All young people follow the same general pattern of growth from infancy through adolescence, but there are significant individual differences in both the timing and magnitude of the changes that take place.

A number of scientists have reported that there are critical periods in the life of a young person in which the effects of training can be maximised. This has led to the notion that young people should be exposed to specific types of training during periods of rapid growth and that the types of training should change according to individual patterns of growth.

These findings have been used by Dr Istvan Balyi to devise a five stage LTAD framework that has been adapted to swimming:

1. FUNdamental – basic movement literacy (female 5-8yrs, male 6-9yrs)
2. SwimSkills – building technique (female 8-11yrs, male 9-12yrs)
3. Train to train – building the engine (female 11-16 years, male 12-15yrs)
4. Training to compete – optimising the engine (female 14-16yrs, male 15-18yrs)
5. Train to Win – maximising the engine (female 16+yrs, male 18+yrs)

Obviously when implementing a new structure there is a choice go make. Do you go with a soft transition and move towards the ideal or do you make all the changes overnight.

The path I have decided upon is a hard change to a structure designed so that each squad fits as closely as possible to a stage of the LTAD. HOWEVER I have compromised a little on the suggested ages (though I hope that in future years we can move more towards these ages)

STAGE 1.  FUNdamentals
We are very lucky to have a dedicated Learn To Swim in the club. This undertook a serious overhaul last year in order to make it work more effectively. We currently run in line with the Swim Ireland LTS structure. Starting with stage 1 and working through to stage 6. Once the young athletes pass stage 6 they get offered a place in the ‘club proper’.
I am not entirely sure that the Swim Ireland model is the best that every can use. It is very good at providing a range of aquatic skills for everyone coming through the door however I think there are a lot of things in it that we don’t need in order to provide swimmers in a way we need. Maybe there I a way we can distille the system in future down to the bare bones and get a more effective efficient teaching program, but for now we operate this way.
The entry level in the club is where swimmers finish off the 1st stage of the LTAD. We call this the Academy Squad.

The Academy
This is a 3 tired squad. The main ethos behind it is that it takes the stage 6 graduates who can swim 4 strokes and breaks their strokes down to rebuild in the way we want them to swim. (I believe that we can shorten this stage if we revamp the LTS at some point so that it works better for us rather than as generic as it currently is)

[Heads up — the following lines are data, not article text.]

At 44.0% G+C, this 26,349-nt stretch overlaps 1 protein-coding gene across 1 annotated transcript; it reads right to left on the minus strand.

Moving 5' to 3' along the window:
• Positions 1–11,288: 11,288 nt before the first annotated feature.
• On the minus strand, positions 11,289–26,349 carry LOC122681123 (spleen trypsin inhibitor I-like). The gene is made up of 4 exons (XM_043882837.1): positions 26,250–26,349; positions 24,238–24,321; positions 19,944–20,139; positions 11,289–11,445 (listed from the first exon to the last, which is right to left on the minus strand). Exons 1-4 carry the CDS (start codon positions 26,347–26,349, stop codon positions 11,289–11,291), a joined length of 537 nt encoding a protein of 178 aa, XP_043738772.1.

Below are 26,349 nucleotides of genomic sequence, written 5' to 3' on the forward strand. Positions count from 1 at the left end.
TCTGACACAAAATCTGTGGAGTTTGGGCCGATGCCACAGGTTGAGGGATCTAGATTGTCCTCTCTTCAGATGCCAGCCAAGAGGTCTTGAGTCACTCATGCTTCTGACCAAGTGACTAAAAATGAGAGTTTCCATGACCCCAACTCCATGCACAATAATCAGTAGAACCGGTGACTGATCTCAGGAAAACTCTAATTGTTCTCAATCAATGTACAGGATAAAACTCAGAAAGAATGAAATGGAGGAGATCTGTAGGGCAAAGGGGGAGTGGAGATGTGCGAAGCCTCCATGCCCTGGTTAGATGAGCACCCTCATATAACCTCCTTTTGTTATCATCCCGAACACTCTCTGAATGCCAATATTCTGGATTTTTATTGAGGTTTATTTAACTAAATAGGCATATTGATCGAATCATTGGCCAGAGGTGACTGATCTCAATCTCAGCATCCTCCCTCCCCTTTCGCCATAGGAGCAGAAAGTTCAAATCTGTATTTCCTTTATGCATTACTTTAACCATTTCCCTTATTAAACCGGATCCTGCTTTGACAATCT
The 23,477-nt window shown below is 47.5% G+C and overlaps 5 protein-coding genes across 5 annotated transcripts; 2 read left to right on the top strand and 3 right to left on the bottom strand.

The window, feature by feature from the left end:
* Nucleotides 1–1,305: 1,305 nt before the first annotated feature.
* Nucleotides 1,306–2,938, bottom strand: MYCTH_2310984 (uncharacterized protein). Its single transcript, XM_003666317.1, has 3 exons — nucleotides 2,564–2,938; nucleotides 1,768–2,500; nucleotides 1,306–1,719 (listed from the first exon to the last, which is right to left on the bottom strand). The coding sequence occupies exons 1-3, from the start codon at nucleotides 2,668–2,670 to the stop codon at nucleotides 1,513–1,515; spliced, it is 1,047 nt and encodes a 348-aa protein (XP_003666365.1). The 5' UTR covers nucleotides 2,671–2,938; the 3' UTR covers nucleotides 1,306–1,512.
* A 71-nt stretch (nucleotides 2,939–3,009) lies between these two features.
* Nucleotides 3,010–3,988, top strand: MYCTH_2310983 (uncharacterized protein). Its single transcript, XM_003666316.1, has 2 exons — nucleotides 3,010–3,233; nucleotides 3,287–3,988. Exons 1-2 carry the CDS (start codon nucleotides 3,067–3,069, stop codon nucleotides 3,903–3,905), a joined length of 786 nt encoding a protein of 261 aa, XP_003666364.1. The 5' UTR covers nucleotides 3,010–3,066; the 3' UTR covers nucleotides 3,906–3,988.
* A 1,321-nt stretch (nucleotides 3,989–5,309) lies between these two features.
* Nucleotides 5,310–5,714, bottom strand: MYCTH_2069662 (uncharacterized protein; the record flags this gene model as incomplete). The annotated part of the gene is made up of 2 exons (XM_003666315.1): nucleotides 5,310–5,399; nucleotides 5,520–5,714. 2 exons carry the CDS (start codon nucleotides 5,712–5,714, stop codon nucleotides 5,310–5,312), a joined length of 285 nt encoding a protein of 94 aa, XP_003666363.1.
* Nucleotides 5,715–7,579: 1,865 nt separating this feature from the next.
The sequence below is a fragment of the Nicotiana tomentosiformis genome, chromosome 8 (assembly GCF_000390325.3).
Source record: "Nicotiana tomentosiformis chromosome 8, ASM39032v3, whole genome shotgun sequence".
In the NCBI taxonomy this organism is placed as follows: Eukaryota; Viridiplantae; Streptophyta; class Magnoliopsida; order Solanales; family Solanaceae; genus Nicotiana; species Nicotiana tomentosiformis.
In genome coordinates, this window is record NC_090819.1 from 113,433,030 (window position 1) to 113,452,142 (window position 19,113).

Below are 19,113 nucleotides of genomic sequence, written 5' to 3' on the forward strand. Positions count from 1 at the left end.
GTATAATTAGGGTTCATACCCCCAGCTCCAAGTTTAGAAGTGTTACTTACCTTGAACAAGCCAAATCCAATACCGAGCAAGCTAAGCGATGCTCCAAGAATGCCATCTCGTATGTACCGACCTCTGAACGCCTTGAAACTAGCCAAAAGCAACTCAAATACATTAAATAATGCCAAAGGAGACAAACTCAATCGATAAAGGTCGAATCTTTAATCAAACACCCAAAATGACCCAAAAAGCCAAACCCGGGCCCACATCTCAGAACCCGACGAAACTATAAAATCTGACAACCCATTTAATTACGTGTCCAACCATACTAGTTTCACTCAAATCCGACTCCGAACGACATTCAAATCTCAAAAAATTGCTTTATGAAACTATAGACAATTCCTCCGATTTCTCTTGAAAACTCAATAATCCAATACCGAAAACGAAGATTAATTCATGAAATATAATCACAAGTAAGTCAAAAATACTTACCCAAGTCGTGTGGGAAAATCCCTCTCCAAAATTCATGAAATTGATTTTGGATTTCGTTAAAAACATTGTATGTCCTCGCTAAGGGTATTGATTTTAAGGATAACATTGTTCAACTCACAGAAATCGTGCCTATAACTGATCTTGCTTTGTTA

In terms of swimming : –
Tier 1 focuses entirely on balance on all 4 strokes. We work on head lead and then hand lead kicking on all 4 strokes and how this relates directly into full stroke.
Tier 2 focuses on basic drills. These are arm drills that look to improve movement patterns for all 4 strokes. These are obviously related directly back to full stroke swimming.
Tier 3’s focus is on more advanced hesitation drills that improve learnt movements teaching swimmers to pause, assess and correct while learning self assessment.
Along side this we aim to teach racing starts and turns.

STAGE 2. Swim Skills
The Swim skills section of our club is the Development Squad. Once again this stage has 2 tiers (ultimately I don’t want 2 tiers but as an interim step in order to correct a previous habit of rushing through this stage this is what we have). Like I said I believe that this stage of the LTAD is the 1 we tend to either overlook or rush too much. Trying to change this habit is the area I am having diffulty convincing people of. The over riding feeling seems to be that taking the focus of this squad away from performance and towards developing skills is a backward step. It is my conviction that taking g an extra year at this stage is more than worth it.
Better skilled swimmers at this stage have more chance of achieving their optimum performance later on in their career.
This squad runs on an 8 week cycle and assessment is on an ongoing basis but because the next stage in the club sees and increase in training volume and intensity I also feel it is appropriate to wait for PHV before promoting anyone even if they possess the right skill base. This means that the age limit on this squad is a biological one not a chronological one.

STAGE 3. Train to Train
Now this is where I may deviate from the letter of the LTAD a little. I do believe that this stage of development is about taking the skills and technique developed through the 1st 2 stages and building on them. But rather than focusing on volume my focus is on teaching the athletes to train in a way that I will ask them to train in the next stage. Letting them experience the sort of work we will be doing but on a smaller scale. Teaching them that failure is ok, that it is an opportunity to learn and become better. We will start emparting the tools they will need to become self sufficient in this sport. One of the things that I have really started to work on is putting my stopwatch away. I have found that when I’m not timing I’m actually coaching more. Started me thinking that rather than timing everyone and calling times out (during which I a missing the actual swimming), which really isn’t coaching but simply providing training,  im going to insist on coaches actually coaching.